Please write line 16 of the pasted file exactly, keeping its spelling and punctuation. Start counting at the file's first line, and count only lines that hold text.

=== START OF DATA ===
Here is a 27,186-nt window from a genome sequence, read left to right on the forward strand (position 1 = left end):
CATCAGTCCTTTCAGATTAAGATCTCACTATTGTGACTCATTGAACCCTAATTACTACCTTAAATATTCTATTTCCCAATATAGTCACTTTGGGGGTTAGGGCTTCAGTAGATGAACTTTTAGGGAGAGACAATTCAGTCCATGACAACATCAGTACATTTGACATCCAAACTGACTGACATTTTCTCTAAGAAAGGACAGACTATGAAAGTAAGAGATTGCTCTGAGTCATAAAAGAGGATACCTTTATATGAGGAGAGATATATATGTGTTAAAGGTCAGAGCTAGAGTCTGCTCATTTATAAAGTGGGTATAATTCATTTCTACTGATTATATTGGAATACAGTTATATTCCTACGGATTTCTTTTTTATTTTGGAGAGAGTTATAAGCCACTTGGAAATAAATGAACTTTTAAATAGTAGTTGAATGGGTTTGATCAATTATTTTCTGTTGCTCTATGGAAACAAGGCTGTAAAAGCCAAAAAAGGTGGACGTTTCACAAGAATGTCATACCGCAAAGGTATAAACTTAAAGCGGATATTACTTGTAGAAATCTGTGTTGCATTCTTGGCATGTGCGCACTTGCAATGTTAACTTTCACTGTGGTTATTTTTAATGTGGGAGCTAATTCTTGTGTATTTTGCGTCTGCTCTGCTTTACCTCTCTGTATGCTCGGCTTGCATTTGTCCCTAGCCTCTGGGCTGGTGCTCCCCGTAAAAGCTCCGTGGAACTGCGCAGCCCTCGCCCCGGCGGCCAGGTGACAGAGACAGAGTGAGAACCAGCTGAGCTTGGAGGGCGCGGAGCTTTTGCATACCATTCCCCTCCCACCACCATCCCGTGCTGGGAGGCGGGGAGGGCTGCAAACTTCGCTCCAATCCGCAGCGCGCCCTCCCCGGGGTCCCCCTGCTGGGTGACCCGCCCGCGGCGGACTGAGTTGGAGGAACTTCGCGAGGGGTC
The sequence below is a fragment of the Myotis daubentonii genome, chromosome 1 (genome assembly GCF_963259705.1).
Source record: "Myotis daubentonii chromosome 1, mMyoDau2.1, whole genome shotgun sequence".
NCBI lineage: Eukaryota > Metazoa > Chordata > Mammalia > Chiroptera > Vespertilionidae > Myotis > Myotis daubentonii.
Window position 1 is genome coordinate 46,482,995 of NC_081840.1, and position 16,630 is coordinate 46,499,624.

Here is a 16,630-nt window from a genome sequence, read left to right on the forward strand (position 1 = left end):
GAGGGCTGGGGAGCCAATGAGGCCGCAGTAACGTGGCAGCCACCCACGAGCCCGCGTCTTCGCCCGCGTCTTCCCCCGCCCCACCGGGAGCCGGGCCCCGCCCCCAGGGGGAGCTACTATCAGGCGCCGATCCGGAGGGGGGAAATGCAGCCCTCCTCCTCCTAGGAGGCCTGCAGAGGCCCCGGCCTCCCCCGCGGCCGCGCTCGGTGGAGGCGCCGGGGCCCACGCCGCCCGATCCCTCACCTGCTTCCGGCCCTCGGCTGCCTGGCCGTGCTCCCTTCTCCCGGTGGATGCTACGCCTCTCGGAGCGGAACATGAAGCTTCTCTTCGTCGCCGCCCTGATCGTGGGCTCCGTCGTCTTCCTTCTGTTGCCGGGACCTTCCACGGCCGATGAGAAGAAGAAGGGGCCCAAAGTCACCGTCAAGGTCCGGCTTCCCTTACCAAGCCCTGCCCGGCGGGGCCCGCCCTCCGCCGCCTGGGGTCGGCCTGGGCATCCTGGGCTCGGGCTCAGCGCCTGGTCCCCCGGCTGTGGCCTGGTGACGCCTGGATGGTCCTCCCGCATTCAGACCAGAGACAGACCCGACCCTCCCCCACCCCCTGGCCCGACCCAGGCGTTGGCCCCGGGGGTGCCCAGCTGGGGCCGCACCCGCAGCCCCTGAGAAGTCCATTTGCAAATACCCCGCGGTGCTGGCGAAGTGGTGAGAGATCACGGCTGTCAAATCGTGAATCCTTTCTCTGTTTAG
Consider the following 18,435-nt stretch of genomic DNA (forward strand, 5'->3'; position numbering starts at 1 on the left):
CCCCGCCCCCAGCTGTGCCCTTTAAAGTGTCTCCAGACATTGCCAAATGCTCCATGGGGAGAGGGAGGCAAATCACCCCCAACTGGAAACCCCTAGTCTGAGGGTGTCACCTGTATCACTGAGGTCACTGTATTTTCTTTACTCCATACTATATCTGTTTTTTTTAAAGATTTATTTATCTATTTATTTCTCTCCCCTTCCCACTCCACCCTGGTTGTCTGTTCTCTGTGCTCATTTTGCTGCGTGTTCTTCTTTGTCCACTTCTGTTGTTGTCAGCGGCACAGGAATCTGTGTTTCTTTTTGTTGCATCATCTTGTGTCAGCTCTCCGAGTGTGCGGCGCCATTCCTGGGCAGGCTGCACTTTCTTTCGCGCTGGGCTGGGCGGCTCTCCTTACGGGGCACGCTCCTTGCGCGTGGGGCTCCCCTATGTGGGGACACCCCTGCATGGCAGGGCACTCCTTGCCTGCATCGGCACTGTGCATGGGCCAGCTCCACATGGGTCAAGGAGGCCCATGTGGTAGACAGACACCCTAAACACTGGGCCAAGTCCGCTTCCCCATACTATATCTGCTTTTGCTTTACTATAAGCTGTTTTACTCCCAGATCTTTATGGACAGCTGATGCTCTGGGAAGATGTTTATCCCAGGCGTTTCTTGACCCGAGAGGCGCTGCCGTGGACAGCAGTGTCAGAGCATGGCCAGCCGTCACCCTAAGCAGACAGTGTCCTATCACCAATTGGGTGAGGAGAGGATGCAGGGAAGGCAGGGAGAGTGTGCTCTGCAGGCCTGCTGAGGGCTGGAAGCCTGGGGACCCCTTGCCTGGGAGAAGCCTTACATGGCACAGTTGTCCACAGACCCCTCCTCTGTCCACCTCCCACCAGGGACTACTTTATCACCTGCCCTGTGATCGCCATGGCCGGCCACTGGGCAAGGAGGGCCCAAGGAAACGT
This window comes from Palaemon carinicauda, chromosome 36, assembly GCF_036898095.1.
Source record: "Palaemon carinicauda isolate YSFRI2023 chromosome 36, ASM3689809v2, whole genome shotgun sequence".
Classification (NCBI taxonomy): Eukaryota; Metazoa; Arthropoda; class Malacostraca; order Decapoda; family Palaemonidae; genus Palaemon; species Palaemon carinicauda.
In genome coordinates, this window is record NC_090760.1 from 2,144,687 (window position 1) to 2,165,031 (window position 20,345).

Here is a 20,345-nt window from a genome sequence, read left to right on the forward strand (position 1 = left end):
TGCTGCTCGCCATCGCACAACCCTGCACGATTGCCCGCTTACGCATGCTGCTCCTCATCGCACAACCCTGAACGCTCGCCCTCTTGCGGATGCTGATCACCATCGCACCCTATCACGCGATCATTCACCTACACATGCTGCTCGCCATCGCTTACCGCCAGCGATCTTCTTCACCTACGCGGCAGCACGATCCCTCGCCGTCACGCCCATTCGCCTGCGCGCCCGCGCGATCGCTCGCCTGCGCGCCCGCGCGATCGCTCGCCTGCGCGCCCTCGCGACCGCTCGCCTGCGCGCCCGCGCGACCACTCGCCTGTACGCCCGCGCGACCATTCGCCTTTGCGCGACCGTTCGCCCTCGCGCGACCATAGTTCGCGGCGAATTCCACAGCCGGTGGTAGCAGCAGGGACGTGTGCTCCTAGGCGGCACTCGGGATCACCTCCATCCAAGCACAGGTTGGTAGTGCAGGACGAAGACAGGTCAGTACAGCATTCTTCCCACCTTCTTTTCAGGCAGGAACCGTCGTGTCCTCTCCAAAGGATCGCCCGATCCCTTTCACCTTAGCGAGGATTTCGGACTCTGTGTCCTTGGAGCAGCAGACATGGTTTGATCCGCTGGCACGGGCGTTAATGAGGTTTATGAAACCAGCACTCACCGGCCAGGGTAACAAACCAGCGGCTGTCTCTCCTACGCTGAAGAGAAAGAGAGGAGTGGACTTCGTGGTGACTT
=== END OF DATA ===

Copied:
TGCTGCTCGCCATCGCACAACCCTGCACGATTGCCCGCTTACGCATGCTGCTCCTCATCGCACAACCCTGAACGCTCGCCCTCTTGCGGATGCTGATCACCATCGCACCCTATCACGCGATCATTCACCTACACATGCTGCTCGCCATCGCTTACCGCCAGCGATCTTCTTCACCTACGCGGCAGCACGATCCCTCGCCGTCACGCCCATTCGCCTGCGCGCCCGCGCGATCGCTCGCCTGCGCGCCCGCGCGATCGCTCGCCTGCGCGCCCTCGCGACCGCTCGCCTGCGCGCCCGCGCGACCACTCGCCTGTACGCCCGCGCGACCATTCGCCTTTGCGCGACCGTTCGCCCTCGCGCGACCATAGTTCGCGGCGAATTCCACAGCCGGTGGTAGCAGCAGGGACGTGTGCTCCTAGGCGGCACTCGGGATCACCTCCATCCAAGCACAGGTTGGTAGTGCAGGACGAAGACAGGTCAGTACAGCATTCTTCCCACCTTCTTTTCAGGCAGGAACCGTCGTGTCCTCTCCAAAGGATCGCCCGATCCCTTTCACCTTAGCGAGGATTTCGGACTCTGTGTCCTTGGAGCAGCAGACATGGTTTGATCCGCTGGCACGGGCGTTAATGAGGTTTATGAAACCAGCACTCACCGGCCAGGGTAACAAACCAGCGGCTGTCTCTCCTACGCTGAAGAGAAAGAGAGGAGTGGACTTCGTGGTGACTT